Saturday, October 31, 2009
The Wrong Venue
“It wasn't a good idea,” you say.
You were drinking tea in the supine position. After teaching your adult ed class, you lie down in a daze listening to R.E.M. on the headphones. You can’t be bothered to sit up , and since your head is propped on a pillow, you simply lift your tea cup and swig. Cheers. Warm. Your hands are so cold. Could you have some brandy? Just joking. You cannot have brandy. Your doctor gives you pills. Alcohol doesn’t mix with pills. Remember the time you sipped some cooking wine? My God, it was salty. You thought you might pass out.
“What wasn't a good idea?” he asks.
“Teaching adult ed.”
“But I thought you enjoyed it.”
“But I hear you in the hall. You sound so relaxed and confident.”
“They don’t respect me. It’s hard to take.”
“They stay after class and talk to you!”
He can’t possibly know. This adult ed class is a real headache. Some are good students, but some don't do the work. Some comprehend one week, but forget everything the next. Then there’s one hostile guy (the first hostile student you've ever encountered, but then you haven't taught in many years) who is always looking for a chance to denigrate you. He likes to interrupt you frequently to deliver mini-lectures on the Roman games (and that is relevant how?). Yes, you have heard it all: the Colosseum, the gladiators, the simulated naval fights on the flooded fields. Smile, smile. Some of the women encourage him. “He’s so smart,” one cooed. He, however, takes off right away after class so none of the women can talk to him. (Gay?)
And then you’re back to grammar, derivatives, and reading simple Latin stories - and the necessary six to seven worksheets you’ve made up painstakingly each week to make sure they get enough practice.
Just when you think they’re progressing - they all were enlightened about the concept of gender, number, and case and excelling on the derivative analysis - all is wiped out of their memories the next week. It’s inexplicable. Can this really be happening? Are they really spending time on it? They’re so sweet. They have their flashcards and they shuffle through them before class. They laugh about learning and relearning their vocabulary. You assure them this is a natural part of the process, but you can see that they reinforce each other in the belief that it’s unnatural to memorize. You emphasize that if they have to “prioritize” (a word you thought you’d never use), learning the vocabulary is the most important thing. But you can never make them close their books during drills because the administrator has made it clear that you must amuse them at all costs and not tax them. And you do mean costs and taxes (ha ha!). After the second week a woman who wanted a full refund after the drop-course “expiration” date complained that your were teaching grammar (and got a refund)! And how else is one to teach Latin? You were truly astonished that you were reprimanded for this. You assured the administrator that you were also teaching English derivatives (many dreary worksheets on identifying verb stems and prefixes) and bringing in culture (many poems translated by me, bits of graffiti, and some Roman culture). But why did you have to assure her of that? What is wrong with grammar? Latin teachers teach grammar. It's essential.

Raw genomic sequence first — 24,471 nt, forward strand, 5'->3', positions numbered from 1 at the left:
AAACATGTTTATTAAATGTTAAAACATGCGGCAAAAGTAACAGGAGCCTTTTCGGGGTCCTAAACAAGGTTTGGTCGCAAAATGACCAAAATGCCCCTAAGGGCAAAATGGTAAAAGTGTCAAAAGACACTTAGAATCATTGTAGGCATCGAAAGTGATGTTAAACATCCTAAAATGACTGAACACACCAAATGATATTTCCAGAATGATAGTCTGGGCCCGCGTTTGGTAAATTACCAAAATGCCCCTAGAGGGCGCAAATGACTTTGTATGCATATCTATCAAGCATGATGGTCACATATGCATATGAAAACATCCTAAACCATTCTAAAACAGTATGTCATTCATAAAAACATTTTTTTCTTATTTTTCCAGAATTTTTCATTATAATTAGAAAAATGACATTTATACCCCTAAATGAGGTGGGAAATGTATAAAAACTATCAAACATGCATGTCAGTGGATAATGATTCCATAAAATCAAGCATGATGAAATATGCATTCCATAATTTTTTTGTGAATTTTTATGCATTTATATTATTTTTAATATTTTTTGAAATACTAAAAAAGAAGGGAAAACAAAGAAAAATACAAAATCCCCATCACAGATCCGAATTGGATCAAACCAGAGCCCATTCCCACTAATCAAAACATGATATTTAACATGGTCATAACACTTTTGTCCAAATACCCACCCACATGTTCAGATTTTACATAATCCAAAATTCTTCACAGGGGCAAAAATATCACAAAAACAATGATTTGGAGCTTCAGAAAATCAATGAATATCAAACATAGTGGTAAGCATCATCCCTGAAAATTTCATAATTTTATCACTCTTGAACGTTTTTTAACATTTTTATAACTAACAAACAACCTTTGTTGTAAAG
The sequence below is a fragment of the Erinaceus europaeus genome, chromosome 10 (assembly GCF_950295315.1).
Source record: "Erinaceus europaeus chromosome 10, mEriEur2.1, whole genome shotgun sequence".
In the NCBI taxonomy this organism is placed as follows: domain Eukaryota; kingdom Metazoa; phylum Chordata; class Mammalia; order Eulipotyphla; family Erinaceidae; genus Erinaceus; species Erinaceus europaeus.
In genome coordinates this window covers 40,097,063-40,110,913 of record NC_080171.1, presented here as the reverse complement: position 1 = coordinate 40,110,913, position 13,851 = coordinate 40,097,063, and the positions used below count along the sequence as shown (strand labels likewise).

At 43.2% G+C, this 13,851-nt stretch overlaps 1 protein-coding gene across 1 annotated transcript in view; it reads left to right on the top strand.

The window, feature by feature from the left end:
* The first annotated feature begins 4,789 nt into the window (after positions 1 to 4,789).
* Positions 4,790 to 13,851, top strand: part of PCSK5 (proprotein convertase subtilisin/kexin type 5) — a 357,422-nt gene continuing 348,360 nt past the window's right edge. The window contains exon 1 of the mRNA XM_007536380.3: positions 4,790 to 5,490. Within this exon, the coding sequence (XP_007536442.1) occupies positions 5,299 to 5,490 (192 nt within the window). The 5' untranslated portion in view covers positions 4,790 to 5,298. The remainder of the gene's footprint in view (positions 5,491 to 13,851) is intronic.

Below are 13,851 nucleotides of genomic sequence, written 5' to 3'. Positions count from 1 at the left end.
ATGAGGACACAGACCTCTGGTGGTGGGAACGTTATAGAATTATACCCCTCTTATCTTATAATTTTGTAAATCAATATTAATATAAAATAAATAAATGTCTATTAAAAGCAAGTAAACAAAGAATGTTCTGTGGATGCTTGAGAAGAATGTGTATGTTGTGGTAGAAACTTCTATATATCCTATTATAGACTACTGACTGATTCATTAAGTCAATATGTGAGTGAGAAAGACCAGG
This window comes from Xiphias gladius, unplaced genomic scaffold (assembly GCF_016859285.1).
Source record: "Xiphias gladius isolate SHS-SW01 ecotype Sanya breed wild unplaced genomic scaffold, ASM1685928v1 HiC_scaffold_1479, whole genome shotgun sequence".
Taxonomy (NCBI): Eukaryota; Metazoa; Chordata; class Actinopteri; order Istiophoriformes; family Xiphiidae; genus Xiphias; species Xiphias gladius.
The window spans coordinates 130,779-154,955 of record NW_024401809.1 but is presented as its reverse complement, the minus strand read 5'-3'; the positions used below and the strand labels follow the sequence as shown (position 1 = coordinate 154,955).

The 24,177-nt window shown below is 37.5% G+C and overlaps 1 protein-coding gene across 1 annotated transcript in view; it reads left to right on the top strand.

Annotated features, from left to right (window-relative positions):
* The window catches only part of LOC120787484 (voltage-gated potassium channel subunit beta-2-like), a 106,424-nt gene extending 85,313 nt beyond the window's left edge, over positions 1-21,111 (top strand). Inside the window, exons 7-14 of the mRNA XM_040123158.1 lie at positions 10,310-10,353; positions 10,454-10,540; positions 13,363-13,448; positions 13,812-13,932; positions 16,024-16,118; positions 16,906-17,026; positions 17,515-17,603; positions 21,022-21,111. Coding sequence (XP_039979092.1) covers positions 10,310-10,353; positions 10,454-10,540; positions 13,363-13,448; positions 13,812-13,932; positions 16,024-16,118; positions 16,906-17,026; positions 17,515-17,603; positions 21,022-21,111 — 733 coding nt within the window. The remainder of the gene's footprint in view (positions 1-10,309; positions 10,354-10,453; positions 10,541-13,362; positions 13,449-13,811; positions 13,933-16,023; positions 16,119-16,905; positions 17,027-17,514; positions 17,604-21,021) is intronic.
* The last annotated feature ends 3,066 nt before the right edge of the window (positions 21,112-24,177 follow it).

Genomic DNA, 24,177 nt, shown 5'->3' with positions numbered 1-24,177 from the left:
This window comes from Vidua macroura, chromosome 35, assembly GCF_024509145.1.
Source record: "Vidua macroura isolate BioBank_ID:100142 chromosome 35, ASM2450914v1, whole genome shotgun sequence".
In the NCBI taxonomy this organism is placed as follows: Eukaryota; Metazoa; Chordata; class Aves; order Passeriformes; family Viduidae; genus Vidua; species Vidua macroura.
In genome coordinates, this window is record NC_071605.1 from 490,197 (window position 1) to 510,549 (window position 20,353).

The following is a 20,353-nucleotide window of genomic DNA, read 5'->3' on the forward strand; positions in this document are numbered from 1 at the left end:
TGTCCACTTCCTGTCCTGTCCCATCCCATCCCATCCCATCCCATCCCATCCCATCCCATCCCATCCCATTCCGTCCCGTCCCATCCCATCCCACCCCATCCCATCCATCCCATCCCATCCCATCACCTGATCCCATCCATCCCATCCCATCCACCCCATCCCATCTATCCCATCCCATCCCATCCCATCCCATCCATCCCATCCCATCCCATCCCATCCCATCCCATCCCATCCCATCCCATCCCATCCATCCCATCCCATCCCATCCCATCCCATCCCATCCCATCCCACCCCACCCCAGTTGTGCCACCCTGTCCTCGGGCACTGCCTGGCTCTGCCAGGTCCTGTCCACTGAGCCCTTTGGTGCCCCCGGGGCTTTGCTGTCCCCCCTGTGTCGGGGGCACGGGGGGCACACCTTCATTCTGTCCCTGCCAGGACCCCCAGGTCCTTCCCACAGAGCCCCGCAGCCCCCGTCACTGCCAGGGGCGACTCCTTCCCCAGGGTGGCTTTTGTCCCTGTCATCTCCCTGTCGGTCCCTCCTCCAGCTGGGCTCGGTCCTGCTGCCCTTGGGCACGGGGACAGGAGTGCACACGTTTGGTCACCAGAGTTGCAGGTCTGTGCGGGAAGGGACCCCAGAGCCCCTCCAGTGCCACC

You have never taught a non-credit class. You are not an entertainer. This consumer-oriented approach seems foolish. It's all about making money (not for me - for the program). You're in a state of anxiety - about what? Why not just teach the language the way it should be taught?
Two have said the homework - half to one chapter a week - takes too much time - would you have had the gall to say that to a teacher? - and you try to sympathize but can you really slow down more? You planned to teach 16 chapters. You have compromised insanely. The class meets only once a week for two hours, but they are getting ample practice, as much in two hours as othe students get in their three-times-a-week classes.
Your husband says, "I feel guilty. It was my idea.”
Yes.” It was his idea. Although you both knew it was the wrong venue, there is no other venue.
The university in town has eliminated its language departments.
“It’s kind of a nightmare," you say as you drink your tea by the pound (OK, that's an exaggeration).
“Welcome to my world.”
Some have learned. Some are surprisingly good and could go much faster. (But I only hear from the ones who want to slow down.) Some have been very kind and stayed after class to say how much they have learned - that they got more out of it than they thought. “I thought I would go away with a list of English words,” one said. “It’s much more than that.”
So it is.
Some have told you their stories.
So are you exaggerating the feeling of dissatisfaction? If the majority are pleasant and learning a little - isn't that an accomplishment?
But it's such a small majority.
You should earn more money to make this worthwhile. You're not in it for the money, but you don't want to sweat over something so trivial.
Posted by Frisbee at 7:10 PM